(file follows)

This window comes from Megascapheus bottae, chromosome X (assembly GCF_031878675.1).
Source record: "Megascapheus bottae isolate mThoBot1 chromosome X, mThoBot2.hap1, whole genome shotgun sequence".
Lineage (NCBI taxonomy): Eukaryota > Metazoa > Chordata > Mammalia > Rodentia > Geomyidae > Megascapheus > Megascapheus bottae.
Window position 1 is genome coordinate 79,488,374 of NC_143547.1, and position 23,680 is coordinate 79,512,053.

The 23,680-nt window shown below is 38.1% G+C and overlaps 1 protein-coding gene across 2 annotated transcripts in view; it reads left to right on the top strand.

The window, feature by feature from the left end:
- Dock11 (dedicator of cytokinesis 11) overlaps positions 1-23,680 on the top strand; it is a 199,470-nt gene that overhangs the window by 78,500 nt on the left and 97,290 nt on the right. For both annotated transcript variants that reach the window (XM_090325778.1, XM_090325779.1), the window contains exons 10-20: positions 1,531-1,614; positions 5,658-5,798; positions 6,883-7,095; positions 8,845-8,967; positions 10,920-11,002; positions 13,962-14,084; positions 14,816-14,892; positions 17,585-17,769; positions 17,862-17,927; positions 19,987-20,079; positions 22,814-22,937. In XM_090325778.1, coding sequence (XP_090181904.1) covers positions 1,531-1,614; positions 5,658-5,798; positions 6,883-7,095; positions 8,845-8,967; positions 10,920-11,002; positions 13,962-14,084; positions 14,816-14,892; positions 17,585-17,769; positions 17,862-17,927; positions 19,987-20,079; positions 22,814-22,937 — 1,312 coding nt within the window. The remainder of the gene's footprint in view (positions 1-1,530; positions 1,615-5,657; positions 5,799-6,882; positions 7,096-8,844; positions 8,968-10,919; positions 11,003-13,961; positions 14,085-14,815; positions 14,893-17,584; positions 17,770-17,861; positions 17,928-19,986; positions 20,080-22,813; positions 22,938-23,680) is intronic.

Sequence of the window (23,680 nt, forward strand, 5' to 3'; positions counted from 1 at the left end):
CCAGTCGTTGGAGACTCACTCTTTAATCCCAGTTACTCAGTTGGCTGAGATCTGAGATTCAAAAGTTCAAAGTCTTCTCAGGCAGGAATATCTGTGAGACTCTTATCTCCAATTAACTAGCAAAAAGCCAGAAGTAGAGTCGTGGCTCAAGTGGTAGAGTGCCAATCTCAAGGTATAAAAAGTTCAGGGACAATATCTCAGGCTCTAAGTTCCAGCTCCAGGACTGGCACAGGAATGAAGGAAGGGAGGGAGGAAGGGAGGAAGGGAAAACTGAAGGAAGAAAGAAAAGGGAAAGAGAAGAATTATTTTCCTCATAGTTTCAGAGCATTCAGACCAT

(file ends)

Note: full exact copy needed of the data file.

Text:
This window comes from Megascapheus bottae, chromosome X (assembly GCF_031878675.1).
Source record: "Megascapheus bottae isolate mThoBot1 chromosome X, mThoBot2.hap1, whole genome shotgun sequence".
Lineage (NCBI taxonomy): Eukaryota > Metazoa > Chordata > Mammalia > Rodentia > Geomyidae > Megascapheus > Megascapheus bottae.
Window position 1 is genome coordinate 79,488,374 of NC_143547.1, and position 23,680 is coordinate 79,512,053.

The 23,680-nt window shown below is 38.1% G+C and overlaps 1 protein-coding gene across 2 annotated transcripts in view; it reads left to right on the top strand.

The window, feature by feature from the left end:
- Dock11 (dedicator of cytokinesis 11) overlaps positions 1-23,680 on the top strand; it is a 199,470-nt gene that overhangs the window by 78,500 nt on the left and 97,290 nt on the right. For both annotated transcript variants that reach the window (XM_090325778.1, XM_090325779.1), the window contains exons 10-20: positions 1,531-1,614; positions 5,658-5,798; positions 6,883-7,095; positions 8,845-8,967; positions 10,920-11,002; positions 13,962-14,084; positions 14,816-14,892; positions 17,585-17,769; positions 17,862-17,927; positions 19,987-20,079; positions 22,814-22,937. In XM_090325778.1, coding sequence (XP_090181904.1) covers positions 1,531-1,614; positions 5,658-5,798; positions 6,883-7,095; positions 8,845-8,967; positions 10,920-11,002; positions 13,962-14,084; positions 14,816-14,892; positions 17,585-17,769; positions 17,862-17,927; positions 19,987-20,079; positions 22,814-22,937 — 1,312 coding nt within the window. The remainder of the gene's footprint in view (positions 1-1,530; positions 1,615-5,657; positions 5,799-6,882; positions 7,096-8,844; positions 8,968-10,919; positions 11,003-13,961; positions 14,085-14,815; positions 14,893-17,584; positions 17,770-17,861; positions 17,928-19,986; positions 20,080-22,813; positions 22,938-23,680) is intronic.

Sequence of the window (23,680 nt, forward strand, 5' to 3'; positions counted from 1 at the left end):
CCAGTCGTTGGAGACTCACTCTTTAATCCCAGTTACTCAGTTGGCTGAGATCTGAGATTCAAAAGTTCAAAGTCTTCTCAGGCAGGAATATCTGTGAGACTCTTATCTCCAATTAACTAGCAAAAAGCCAGAAGTAGAGTCGTGGCTCAAGTGGTAGAGTGCCAATCTCAAGGTATAAAAAGTTCAGGGACAATATCTCAGGCTCTAAGTTCCAGCTCCAGGACTGGCACAGGAATGAAGGAAGGGAGGGAGGAAGGGAGGAAGGGAAAACTGAAGGAAGAAAGAAAAGGGAAAGAGAAGAATTATTTTCCTCATAGTTTCAGAGCATTCAGACCAT